I’ve always subscribed to the idea that small steps in the right direction are the best way to get where I’m aiming to go. No one other than me may know where I’m headed, but there’s less drama than if I were to heroically proclaim my intent. I’ve done that throughout my life, and it’s worked fairly well.
This slow-and-steady approach is particularly useful for accomplishing challenging goals, or making difficult behavioral changes. For example, I’ve done it when I wanted to write my books, when I wanted to change careers and start a business, and when I learned to adapt my communication style or expectations of other cultures.
You get the picture.
So, I’m a huge believer that small steps make a big difference over time. When it comes to workplace behavioral changes, it’s the same thing. Creating a workplace that’s both diverse—especially intercultural—and inclusive of different people and their individual values and work styles is not something that happens overnight. If it were easy, we’d all be doing it already. But establishing diversity and inclusion is a challenging task that requires daily attention.
Here are seven small steps that will lead to big changes over time in your ability to be inclusive with diverse people in multicultural situations.
1. Learn about the breadth of diversity. We tend to think that diversity refers to race, ethnicity, and gender, but it’s more than that. Becoming informed about the effects of socio-economic status, disabilities, age and gender identity can help paint a bigger picture about the diverse folks we interact with on a daily basis by contextualizing their experiences of being excluded.
2. Learn about your blind spots. Our brains have an instinctive need to group the millions of bits of information bombarding us and efficiently process it by preferring what’s familiar. That’s the foundation of our implicit biases, and it’s a completely normal brain function. Understanding your tendencies toward biases and blind spots can give you a better foundation to become more inclusive of those who are different. CultureWizard’s new , coming available later this month, can help you build that foundation.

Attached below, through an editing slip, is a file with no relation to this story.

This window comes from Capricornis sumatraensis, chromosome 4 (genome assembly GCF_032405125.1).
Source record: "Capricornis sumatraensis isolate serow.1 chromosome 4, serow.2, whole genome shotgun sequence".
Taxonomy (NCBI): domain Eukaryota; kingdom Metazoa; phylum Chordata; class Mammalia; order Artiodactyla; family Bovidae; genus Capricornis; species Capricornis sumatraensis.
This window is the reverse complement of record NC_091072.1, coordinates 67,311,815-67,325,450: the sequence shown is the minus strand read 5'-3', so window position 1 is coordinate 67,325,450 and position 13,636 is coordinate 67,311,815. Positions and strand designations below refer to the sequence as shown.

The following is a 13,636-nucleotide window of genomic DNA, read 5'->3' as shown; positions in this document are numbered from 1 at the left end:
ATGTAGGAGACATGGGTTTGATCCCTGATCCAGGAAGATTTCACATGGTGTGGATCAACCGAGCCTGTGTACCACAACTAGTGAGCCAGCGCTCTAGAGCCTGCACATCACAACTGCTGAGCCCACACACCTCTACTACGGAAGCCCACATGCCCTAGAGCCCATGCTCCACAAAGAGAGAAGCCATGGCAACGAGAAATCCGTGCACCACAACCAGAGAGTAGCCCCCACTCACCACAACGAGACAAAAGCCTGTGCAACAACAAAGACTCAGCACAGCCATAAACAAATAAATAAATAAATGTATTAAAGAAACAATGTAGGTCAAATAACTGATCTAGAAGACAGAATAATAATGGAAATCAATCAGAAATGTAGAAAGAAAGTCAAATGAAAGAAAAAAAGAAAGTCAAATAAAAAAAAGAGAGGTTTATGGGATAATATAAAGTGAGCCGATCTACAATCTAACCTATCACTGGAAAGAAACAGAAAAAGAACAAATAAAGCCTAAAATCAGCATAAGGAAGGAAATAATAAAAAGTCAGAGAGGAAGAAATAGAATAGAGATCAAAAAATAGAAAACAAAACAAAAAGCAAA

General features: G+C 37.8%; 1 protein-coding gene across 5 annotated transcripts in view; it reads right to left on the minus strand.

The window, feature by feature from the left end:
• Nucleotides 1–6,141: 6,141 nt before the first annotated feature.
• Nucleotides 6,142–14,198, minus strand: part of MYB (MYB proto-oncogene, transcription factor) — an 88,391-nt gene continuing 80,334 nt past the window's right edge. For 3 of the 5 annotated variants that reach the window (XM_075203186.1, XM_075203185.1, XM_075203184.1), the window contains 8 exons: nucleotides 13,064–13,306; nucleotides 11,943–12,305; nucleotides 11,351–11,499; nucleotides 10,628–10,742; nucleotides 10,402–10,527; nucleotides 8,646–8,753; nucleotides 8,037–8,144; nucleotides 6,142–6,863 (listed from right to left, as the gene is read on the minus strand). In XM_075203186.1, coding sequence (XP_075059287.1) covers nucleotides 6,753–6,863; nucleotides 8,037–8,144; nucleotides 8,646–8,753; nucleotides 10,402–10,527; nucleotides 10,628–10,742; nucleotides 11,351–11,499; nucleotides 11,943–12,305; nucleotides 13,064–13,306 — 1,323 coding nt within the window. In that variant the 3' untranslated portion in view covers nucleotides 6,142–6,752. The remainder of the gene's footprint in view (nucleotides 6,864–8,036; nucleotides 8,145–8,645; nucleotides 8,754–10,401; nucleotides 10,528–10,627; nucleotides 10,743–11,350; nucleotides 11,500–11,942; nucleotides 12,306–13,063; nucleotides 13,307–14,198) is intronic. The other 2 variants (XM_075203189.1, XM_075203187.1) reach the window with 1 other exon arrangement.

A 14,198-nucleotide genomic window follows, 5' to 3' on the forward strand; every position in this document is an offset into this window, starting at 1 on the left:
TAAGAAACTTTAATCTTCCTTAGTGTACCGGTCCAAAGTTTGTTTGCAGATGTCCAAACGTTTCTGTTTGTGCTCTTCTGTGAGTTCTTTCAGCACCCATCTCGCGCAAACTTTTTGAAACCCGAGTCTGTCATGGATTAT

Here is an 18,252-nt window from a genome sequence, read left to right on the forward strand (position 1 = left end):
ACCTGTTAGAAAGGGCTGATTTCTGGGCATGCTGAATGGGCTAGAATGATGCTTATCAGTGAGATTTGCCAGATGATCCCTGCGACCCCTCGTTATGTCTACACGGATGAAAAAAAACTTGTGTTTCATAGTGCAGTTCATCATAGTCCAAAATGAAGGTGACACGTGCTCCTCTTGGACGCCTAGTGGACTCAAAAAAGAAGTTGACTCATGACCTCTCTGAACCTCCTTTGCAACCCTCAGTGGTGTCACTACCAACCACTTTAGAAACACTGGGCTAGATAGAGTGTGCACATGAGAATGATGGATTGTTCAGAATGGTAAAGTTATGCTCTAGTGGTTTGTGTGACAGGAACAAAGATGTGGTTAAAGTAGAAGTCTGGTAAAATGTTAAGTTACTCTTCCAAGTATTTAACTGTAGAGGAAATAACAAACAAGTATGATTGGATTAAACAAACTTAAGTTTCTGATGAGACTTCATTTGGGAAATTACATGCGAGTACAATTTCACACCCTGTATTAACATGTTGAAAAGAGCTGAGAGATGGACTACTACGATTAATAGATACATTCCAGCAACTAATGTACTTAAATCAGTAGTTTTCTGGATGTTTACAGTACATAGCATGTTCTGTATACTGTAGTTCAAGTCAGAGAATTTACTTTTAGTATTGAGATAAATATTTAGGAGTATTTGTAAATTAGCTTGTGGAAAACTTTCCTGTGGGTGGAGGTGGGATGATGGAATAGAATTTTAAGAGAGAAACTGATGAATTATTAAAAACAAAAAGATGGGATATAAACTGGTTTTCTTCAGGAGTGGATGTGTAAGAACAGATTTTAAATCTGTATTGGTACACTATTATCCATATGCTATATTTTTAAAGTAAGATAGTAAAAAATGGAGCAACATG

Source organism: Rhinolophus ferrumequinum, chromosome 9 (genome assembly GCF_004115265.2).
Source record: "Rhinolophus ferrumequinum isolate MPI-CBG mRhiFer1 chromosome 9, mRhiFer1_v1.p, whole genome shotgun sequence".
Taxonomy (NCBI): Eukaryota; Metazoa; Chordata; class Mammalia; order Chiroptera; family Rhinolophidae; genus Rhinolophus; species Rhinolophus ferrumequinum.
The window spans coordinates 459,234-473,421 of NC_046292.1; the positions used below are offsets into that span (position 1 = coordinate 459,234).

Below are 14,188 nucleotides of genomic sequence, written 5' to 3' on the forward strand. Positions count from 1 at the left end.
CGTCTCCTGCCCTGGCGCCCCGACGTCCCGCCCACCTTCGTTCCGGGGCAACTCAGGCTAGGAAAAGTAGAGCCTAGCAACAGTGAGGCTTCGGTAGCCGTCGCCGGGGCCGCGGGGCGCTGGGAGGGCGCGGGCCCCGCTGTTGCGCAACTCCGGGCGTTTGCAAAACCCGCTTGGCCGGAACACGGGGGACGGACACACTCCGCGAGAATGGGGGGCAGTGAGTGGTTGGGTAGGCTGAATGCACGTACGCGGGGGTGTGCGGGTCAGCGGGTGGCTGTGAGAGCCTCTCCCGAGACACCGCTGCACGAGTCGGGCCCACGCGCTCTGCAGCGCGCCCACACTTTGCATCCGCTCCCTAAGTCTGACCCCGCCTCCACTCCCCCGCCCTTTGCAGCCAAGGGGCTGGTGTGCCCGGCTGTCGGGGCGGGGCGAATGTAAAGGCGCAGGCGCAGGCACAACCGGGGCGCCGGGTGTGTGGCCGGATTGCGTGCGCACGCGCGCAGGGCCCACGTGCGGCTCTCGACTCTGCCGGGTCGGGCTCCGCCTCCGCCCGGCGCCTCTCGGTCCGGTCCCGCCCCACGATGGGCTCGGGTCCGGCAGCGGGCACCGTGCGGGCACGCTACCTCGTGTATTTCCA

3. Encourage colleagues to develop self-awareness, if possible. Others have their own blind spots, too, so it can help to explain that our natural biases can impede inclusive behavior—but can be alleviated through self-awareness. Just be sure to be mindful of cultural differences when encouraging colleagues from diverse backgrounds.
4. Encourage socializing among colleagues. If you can get your organization to offer time to chat without work on the mind, that’s great. If not, try to add a non-business component to your interactions with colleagues, especially those with whom you would not usually interact. Engaging in “curiosity conversations” like these can help you break down pre-conceived biases about people who are different from you, all while helping you learn more about your colleagues.
5. Express yourself when you see someone being excluded, but do it in the most culturally sensitive way. This can as be as simple as stating that you want to hear from someone whose been interrupted frequently or “talked over” by others.
6. Be a model of inclusive behavior. If you hear a denigrating comment about someone, be sure to tactfully express that it’s not the way people in your organization behave. Of course, if it’s egregious, you may want to consider other action.
7. Support your company’s stated inclusivity objectives. You can be an advocate for these objectives in simple ways if you know what they are, and they should be easy to find. For example, if there is a stated “family friendly” policy, be clear to those around you that you understand some of the extra demands people may have outside of work. Allow them to feel they can bring their whole selves to work without having to hide anything.
When you think about each of these small actions, you’ll admit that they’re not all easy to do. In fact, some of them are quite difficult. You likely won’t be able to integrate all of these actions overnight, and most will require practice. So start small. Maybe pick one a day and grow from there. When it comes to creating an inclusive, diverse workplace, it’s the small steps that change behavior in the long run—big time!